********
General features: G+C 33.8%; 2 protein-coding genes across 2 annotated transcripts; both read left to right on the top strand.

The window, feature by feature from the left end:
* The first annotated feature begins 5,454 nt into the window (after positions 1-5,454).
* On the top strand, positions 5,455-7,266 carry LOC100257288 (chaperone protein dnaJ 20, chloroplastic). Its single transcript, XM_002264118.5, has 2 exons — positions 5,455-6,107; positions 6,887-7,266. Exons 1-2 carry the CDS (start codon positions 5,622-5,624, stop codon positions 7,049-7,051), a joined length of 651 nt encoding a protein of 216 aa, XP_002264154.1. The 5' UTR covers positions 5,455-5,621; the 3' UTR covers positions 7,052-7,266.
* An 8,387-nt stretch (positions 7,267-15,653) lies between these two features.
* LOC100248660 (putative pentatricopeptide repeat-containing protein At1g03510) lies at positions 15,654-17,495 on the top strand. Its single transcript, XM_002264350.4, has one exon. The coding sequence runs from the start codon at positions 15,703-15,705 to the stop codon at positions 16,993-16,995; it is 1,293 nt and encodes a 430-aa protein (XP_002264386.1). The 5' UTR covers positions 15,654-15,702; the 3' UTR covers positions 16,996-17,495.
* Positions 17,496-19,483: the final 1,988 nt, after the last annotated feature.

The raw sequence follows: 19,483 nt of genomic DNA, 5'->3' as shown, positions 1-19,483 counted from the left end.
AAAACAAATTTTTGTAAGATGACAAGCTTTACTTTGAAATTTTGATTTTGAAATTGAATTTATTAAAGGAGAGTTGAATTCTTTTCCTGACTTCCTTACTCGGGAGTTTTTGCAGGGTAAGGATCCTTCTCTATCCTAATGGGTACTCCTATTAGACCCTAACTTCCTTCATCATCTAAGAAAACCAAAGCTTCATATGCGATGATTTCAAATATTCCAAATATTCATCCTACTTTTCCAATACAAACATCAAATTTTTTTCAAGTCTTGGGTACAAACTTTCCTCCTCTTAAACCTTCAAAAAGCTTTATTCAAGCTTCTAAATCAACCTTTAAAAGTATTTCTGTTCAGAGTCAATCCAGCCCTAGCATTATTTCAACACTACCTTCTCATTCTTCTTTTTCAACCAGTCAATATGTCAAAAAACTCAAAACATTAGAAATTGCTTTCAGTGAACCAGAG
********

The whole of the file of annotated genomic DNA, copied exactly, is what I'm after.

General features: G+C 33.8%; 2 protein-coding genes across 2 annotated transcripts; both read left to right on the top strand.

The window, feature by feature from the left end:
* The first annotated feature begins 5,454 nt into the window (after positions 1-5,454).
* On the top strand, positions 5,455-7,266 carry LOC100257288 (chaperone protein dnaJ 20, chloroplastic). Its single transcript, XM_002264118.5, has 2 exons — positions 5,455-6,107; positions 6,887-7,266. Exons 1-2 carry the CDS (start codon positions 5,622-5,624, stop codon positions 7,049-7,051), a joined length of 651 nt encoding a protein of 216 aa, XP_002264154.1. The 5' UTR covers positions 5,455-5,621; the 3' UTR covers positions 7,052-7,266.
* An 8,387-nt stretch (positions 7,267-15,653) lies between these two features.
* LOC100248660 (putative pentatricopeptide repeat-containing protein At1g03510) lies at positions 15,654-17,495 on the top strand. Its single transcript, XM_002264350.4, has one exon. The coding sequence runs from the start codon at positions 15,703-15,705 to the stop codon at positions 16,993-16,995; it is 1,293 nt and encodes a 430-aa protein (XP_002264386.1). The 5' UTR covers positions 15,654-15,702; the 3' UTR covers positions 16,996-17,495.
* Positions 17,496-19,483: the final 1,988 nt, after the last annotated feature.

The raw sequence follows: 19,483 nt of genomic DNA, 5'->3' as shown, positions 1-19,483 counted from the left end.
AAAACAAATTTTTGTAAGATGACAAGCTTTACTTTGAAATTTTGATTTTGAAATTGAATTTATTAAAGGAGAGTTGAATTCTTTTCCTGACTTCCTTACTCGGGAGTTTTTGCAGGGTAAGGATCCTTCTCTATCCTAATGGGTACTCCTATTAGACCCTAACTTCCTTCATCATCTAAGAAAACCAAAGCTTCATATGCGATGATTTCAAATATTCCAAATATTCATCCTACTTTTCCAATACAAACATCAAATTTTTTTCAAGTCTTGGGTACAAACTTTCCTCCTCTTAAACCTTCAAAAAGCTTTATTCAAGCTTCTAAATCAACCTTTAAAAGTATTTCTGTTCAGAGTCAATCCAGCCCTAGCATTATTTCAACACTACCTTCTCATTCTTCTTTTTCAACCAGTCAATATGTCAAAAAACTCAAAACATTAGAAATTGCTTTCAGTGAACCAGAG